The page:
Figure 2 shows the second simulation, which contains a nine-driver array with a 0.18 ft2 per driver sealed enclosure (also 50% fill material). Figure 3 shows the AN3510’s results in the two enclosure simulations at 2.83 V and at a voltage level sufficiently high enough to increase cone excursion to 1.4 mm (XMAX + 15%). This produced a 94.2-Hz F3 frequency with a 0.69 box/driver Qtc for the 0.26-ft2 sealed enclosure and –3 dB = 116 Hz 0.18-ft2/driver sealed-box array simulation. LEAP 5 does a nice job simulating the upper-frequency cancellation loss from the single-point microphone measurement.
Figure 3 shows the increased voltage input to the simulations until the maximum linear cone excursion was reached. The results showed a 1.25-mm XMAX, only 87.5 dB at 3.5 V for the sealed enclosure simulation and array. Figure 4 and Figure 5 show the 2.83 V group delay curves and the 3.5 V/15 V excursion curves.
Patrick Turnmire, of Redrock Acoustics, performed the AN3510’s Klippel analysis to produce the Bl(X), KMS(X), and Bl and KMS symmetry range plots shown in Figures 6–9. The AN3510’s Bl(X) curve is relatively shallow, typical of any short XMAX driver, and has a good degree of symmetry plus some obvious offset (see Figure 6).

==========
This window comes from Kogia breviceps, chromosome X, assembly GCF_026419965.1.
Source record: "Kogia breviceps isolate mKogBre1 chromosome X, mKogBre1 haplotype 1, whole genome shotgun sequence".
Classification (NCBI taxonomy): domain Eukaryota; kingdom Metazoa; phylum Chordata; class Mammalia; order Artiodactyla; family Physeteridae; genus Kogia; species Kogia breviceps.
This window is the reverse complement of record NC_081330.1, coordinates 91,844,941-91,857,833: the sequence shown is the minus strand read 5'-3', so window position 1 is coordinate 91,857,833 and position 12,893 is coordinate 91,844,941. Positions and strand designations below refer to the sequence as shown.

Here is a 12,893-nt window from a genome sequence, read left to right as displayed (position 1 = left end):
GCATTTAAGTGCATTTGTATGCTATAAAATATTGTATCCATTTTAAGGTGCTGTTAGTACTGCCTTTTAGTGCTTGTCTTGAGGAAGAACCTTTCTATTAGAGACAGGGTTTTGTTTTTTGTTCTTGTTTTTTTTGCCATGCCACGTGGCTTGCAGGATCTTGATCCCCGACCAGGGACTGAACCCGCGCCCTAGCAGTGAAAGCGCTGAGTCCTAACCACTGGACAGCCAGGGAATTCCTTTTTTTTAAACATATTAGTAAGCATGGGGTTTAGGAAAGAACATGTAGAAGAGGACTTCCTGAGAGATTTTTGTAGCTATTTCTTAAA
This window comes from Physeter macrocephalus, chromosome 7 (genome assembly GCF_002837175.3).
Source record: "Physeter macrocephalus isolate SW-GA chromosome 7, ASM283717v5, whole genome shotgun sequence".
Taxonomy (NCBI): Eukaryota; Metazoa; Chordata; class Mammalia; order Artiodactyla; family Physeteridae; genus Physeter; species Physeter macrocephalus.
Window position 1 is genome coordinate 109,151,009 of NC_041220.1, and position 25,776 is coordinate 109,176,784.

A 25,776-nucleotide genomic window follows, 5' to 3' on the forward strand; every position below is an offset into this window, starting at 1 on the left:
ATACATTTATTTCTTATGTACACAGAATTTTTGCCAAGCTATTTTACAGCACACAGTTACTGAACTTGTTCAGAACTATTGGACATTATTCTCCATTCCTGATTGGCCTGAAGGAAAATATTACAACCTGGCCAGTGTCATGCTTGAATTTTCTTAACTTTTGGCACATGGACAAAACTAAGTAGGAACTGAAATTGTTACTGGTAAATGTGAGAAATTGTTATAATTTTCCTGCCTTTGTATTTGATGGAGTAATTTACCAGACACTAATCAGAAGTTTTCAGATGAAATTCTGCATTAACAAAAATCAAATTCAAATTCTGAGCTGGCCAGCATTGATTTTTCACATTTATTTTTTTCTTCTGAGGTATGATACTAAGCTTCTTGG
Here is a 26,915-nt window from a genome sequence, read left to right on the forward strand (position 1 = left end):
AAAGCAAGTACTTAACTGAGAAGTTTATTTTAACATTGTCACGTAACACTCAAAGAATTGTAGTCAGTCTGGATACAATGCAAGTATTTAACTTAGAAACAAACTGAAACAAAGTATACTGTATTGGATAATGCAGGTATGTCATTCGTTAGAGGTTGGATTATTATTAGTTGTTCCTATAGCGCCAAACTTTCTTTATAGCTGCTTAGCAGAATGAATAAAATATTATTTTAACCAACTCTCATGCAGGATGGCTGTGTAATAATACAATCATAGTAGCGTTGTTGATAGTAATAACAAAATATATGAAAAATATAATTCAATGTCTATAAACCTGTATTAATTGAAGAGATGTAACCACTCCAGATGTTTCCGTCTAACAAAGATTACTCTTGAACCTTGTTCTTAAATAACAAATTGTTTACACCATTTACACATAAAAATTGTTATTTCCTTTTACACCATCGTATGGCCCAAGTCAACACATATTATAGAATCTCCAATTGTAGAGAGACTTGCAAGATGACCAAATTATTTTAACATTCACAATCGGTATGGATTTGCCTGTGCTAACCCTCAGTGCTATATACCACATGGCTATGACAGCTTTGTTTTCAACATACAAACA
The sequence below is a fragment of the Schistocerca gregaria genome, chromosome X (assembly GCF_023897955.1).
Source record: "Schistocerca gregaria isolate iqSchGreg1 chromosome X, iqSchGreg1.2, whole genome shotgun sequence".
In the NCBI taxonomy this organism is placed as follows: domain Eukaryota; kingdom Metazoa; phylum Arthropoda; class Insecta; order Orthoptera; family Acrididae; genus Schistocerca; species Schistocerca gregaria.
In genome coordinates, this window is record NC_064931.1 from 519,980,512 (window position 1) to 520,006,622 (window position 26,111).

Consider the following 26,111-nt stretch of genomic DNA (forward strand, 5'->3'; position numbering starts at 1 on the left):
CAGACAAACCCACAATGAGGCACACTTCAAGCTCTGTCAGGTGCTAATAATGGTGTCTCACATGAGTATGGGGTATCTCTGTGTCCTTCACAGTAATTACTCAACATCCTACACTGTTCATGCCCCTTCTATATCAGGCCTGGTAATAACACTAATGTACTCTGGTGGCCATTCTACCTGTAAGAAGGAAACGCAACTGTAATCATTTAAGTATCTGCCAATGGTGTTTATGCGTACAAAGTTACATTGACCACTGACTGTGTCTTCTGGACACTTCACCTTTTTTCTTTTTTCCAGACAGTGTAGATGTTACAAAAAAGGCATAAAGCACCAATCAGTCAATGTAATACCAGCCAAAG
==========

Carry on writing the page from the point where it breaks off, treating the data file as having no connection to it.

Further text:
The Bl symmetry plot shows about 0.68-mm coil-in offset at the rest position that decreases to 0.6 mm at this driver’s physical 1.25-mm XMAX (see Figure 7). This small an offset is mostly normal production variation. Figure 8 and Figure 9 show the KMS(X) and KMS symmetry range curves for the Celestion full-range driver. The KMS(X) curve is also very symmetrical, and has a minor 0.1-mm forward (coil-out) offset at the rest position.
The AN3510’s displacement-limiting numbers calculated by the Klippel analyzer were XBl at 82% (Bl = 1.4 mm) and for a crossover at 75%, the CMS minimum was 1.9 mm. For this Celestion array driver, the Bl is the most limiting factor for a 10% prescribed distortion level. It’s equal to the physical XMAX, so it is definitely well configured.